David Bourget (Western Ontario)
David Chalmers (ANU, NYU)
Rafael De Clercq
Ezio Di Nucci
Jack Alan Reynolds
Learn more about PhilPapers
Bioethics 9 (2):91–126 (1995)
The dominant conception of brain death as the death of the whole brain constitutes an unstable compromise between the view that a person ceases to exist when she irreversibly loses the capacity for consciousness and the view that a human organism dies only when it ceases to function in an integrated way. I argue that no single criterion of death captures the importance we attribute both to the loss of the capacity for consciousness and to the loss of functioning of the organism as a whole. This is because the person or self is one thing and the human organism is another. We require a separate account of death for each. Only if we systematically distinguish between persons and human organisms will we be able to provide plausible accounts both of the conditions of our ceasing to exist and of when it is that we begin to exist. This paper, in short, argues for a form of mind-body dualism and draws out some of its implications for various practical moral problems.
|Keywords||No keywords specified (fix it)|
|Categories||categorize this paper)|
Setup an account with your affiliations in order to access resources via your University's proxy server
Configure custom proxy (use this if your affiliation does not provide a proxy)
|Through your library|
References found in this work BETA
Mark Johnston (1987). Human Beings. Journal of Philosophy 84 (February):59-83.
Warren Quinn (1984). Abortion: Identity and Loss. Philosophy and Public Affairs 13 (1):24-54.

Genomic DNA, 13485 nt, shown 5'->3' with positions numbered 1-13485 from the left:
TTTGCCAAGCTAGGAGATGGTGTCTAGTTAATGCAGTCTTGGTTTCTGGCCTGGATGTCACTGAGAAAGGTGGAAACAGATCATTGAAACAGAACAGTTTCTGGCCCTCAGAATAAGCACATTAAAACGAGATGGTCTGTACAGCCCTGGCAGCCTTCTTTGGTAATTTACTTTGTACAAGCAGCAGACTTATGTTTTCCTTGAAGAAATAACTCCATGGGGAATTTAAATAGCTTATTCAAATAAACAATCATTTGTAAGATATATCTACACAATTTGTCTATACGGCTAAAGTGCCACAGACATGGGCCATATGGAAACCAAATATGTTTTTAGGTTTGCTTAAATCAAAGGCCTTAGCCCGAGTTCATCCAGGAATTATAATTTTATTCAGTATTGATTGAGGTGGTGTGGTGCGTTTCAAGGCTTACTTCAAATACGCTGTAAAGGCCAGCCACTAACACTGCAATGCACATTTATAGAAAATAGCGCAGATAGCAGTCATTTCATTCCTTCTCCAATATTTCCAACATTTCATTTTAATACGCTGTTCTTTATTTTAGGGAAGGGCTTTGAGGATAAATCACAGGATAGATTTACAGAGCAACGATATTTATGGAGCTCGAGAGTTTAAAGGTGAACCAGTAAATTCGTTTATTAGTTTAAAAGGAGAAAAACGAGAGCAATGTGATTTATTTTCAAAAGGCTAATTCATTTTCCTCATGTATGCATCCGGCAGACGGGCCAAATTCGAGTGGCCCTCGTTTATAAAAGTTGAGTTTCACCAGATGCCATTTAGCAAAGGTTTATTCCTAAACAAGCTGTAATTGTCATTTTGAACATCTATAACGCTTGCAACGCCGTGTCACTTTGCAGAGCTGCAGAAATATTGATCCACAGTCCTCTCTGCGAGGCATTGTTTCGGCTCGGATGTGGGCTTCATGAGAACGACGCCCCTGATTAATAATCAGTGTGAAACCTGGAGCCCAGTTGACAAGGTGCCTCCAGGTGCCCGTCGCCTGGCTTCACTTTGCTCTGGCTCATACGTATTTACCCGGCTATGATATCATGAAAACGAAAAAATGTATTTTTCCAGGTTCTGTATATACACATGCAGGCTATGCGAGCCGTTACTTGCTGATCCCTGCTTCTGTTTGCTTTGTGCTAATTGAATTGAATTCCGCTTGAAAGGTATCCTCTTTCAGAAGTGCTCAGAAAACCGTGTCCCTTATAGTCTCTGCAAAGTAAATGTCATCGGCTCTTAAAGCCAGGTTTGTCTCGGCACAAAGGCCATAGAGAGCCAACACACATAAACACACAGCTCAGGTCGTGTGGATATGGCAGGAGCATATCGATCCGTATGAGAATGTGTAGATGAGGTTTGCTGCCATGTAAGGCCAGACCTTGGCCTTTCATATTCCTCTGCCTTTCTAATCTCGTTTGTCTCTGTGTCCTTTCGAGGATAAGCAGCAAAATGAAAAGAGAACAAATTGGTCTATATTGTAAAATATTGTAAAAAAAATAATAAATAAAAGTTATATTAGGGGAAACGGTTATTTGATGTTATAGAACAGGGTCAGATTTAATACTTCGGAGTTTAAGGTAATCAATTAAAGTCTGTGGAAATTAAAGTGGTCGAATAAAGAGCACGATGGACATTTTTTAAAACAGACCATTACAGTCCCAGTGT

Stephen Buckle (1988). Arguing From Potential. Bioethics 2 (3):227–253.
W. R. Carter (1982). Do Zygotes Become People? Mind 91 (361):77-95.
W. R. Carter (1984). Death and Bodily Transfiguration. Mind 93 (371):412-418.
Citations of this work BETA
Martha J. Farah & Andrea S. Heberlein (2007). Personhood and Neuroscience: Naturalizing or Nihilating? American Journal of Bioethics 7 (1):37-48.
Nada Gligorov (2016). A Defense of Brain Death. Neuroethics 9 (2):119-127.
J. L. Bernat (2010). How the Distinction Between "Irreversible" and "Permanent" Illuminates Circulatory-Respiratory Death Determination. Journal of Medicine and Philosophy 35 (3):242-255.
Nada Gligorov (forthcoming). A Defense of Brain Death. Neuroethics:1-9.
James L. Bernat (2006). The Whole-Brain Concept of Death Remains Optimum Public Policy. Journal of Law, Medicine & Ethics 34 (1):35-43.
Similar books and articles
Ronald E. Cranford & Barbara Killpatrick (1981). Tests in the Diagnosis of Brain Death: The Role of the Radioisotope Brain Scan. Bioethics Quarterly 3:67-72.
Kazumasa Hoshino (1993). Legal Status of Brain Death in Japan: Why Many Japanese Do Not Accept "Brain Death" as a Definition of Death. Bioethics 7 (2-3):234-238.
Douglas N. Walton (1981). Epistemology of Brain Death Determination. Theoretical Medicine and Bioethics 2 (3):259-274.
Masahiro Morioka (2004). Current Debate on the Ethical Issues of Brain Death. Proceedings of International Congress on Ethical Issues in Brain Death and Organ Transplantation:57-59.
Masahiro Morioka (2001). Reconsidering Brain Death: A Lesson From Japan's Fifteen Years of Experience. Hastings Center Report 31 (4):41-46.
Mike Nair-Collins (2010). Death, Brain Death, and the Limits of Science: Why the Whole-Brain Concept of Death Is a Flawed Public Policy. Journal of Law, Medicine & Ethics 38 (3):667-683.
Winston Chiong (2005). Brain Death Without Definitions. Hastings Center Report 35 (6):20-30.
Ari Joffe (2010). Are Recent Defences of the Brain Death Concept Adequate? Bioethics 24 (2):47-53.
Peter Koch (2009). An Alternative to an Alternative to Brain Death. Proceedings of the American Catholic Philosophical Association 83:89-98.
Added to index2009-01-28
Total downloads193 ( #17,859 of 1,911,494 )
Recent downloads (6 months)2 ( #320,815 of 1,911,494 )
How can I increase my downloads?